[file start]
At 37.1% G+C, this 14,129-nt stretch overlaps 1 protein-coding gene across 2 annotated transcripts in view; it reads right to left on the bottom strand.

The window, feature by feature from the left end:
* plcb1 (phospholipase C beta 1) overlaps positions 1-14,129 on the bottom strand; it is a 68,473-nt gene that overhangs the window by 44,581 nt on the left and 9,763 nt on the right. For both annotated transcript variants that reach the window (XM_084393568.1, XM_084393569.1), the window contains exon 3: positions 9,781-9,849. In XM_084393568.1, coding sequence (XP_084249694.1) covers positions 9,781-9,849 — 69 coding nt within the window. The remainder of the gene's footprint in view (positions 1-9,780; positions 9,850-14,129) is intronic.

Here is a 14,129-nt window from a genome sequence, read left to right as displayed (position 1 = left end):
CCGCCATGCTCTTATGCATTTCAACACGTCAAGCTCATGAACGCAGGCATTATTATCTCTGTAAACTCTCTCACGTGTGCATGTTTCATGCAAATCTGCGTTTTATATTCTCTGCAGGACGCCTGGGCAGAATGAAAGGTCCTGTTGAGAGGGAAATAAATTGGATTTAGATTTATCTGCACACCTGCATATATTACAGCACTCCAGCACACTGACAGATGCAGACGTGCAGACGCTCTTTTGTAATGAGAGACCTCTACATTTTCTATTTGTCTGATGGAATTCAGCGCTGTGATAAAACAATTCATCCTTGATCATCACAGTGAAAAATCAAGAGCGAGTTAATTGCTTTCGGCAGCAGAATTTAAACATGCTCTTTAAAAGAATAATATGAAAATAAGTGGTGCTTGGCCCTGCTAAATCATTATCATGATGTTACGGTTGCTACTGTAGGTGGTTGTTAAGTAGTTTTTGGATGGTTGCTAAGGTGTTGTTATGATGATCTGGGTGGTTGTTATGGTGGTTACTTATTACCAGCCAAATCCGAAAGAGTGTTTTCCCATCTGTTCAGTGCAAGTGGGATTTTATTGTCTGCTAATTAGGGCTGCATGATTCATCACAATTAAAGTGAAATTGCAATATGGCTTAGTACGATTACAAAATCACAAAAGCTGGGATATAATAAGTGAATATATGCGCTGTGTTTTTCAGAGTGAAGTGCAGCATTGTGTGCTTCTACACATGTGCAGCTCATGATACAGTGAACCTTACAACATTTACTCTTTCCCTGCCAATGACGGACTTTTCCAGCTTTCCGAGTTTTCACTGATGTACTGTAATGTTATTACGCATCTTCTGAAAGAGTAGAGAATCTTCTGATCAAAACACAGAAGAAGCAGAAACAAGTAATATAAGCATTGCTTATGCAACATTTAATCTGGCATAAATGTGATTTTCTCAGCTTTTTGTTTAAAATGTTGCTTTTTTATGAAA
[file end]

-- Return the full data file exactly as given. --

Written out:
At 37.1% G+C, this 14,129-nt stretch overlaps 1 protein-coding gene across 2 annotated transcripts in view; it reads right to left on the bottom strand.

The window, feature by feature from the left end:
* plcb1 (phospholipase C beta 1) overlaps positions 1-14,129 on the bottom strand; it is a 68,473-nt gene that overhangs the window by 44,581 nt on the left and 9,763 nt on the right. For both annotated transcript variants that reach the window (XM_084393568.1, XM_084393569.1), the window contains exon 3: positions 9,781-9,849. In XM_084393568.1, coding sequence (XP_084249694.1) covers positions 9,781-9,849 — 69 coding nt within the window. The remainder of the gene's footprint in view (positions 1-9,780; positions 9,850-14,129) is intronic.

Here is a 14,129-nt window from a genome sequence, read left to right as displayed (position 1 = left end):
CCGCCATGCTCTTATGCATTTCAACACGTCAAGCTCATGAACGCAGGCATTATTATCTCTGTAAACTCTCTCACGTGTGCATGTTTCATGCAAATCTGCGTTTTATATTCTCTGCAGGACGCCTGGGCAGAATGAAAGGTCCTGTTGAGAGGGAAATAAATTGGATTTAGATTTATCTGCACACCTGCATATATTACAGCACTCCAGCACACTGACAGATGCAGACGTGCAGACGCTCTTTTGTAATGAGAGACCTCTACATTTTCTATTTGTCTGATGGAATTCAGCGCTGTGATAAAACAATTCATCCTTGATCATCACAGTGAAAAATCAAGAGCGAGTTAATTGCTTTCGGCAGCAGAATTTAAACATGCTCTTTAAAAGAATAATATGAAAATAAGTGGTGCTTGGCCCTGCTAAATCATTATCATGATGTTACGGTTGCTACTGTAGGTGGTTGTTAAGTAGTTTTTGGATGGTTGCTAAGGTGTTGTTATGATGATCTGGGTGGTTGTTATGGTGGTTACTTATTACCAGCCAAATCCGAAAGAGTGTTTTCCCATCTGTTCAGTGCAAGTGGGATTTTATTGTCTGCTAATTAGGGCTGCATGATTCATCACAATTAAAGTGAAATTGCAATATGGCTTAGTACGATTACAAAATCACAAAAGCTGGGATATAATAAGTGAATATATGCGCTGTGTTTTTCAGAGTGAAGTGCAGCATTGTGTGCTTCTACACATGTGCAGCTCATGATACAGTGAACCTTACAACATTTACTCTTTCCCTGCCAATGACGGACTTTTCCAGCTTTCCGAGTTTTCACTGATGTACTGTAATGTTATTACGCATCTTCTGAAAGAGTAGAGAATCTTCTGATCAAAACACAGAAGAAGCAGAAACAAGTAATATAAGCATTGCTTATGCAACATTTAATCTGGCATAAATGTGATTTTCTCAGCTTTTTGTTTAAAATGTTGCTTTTTTATGAAA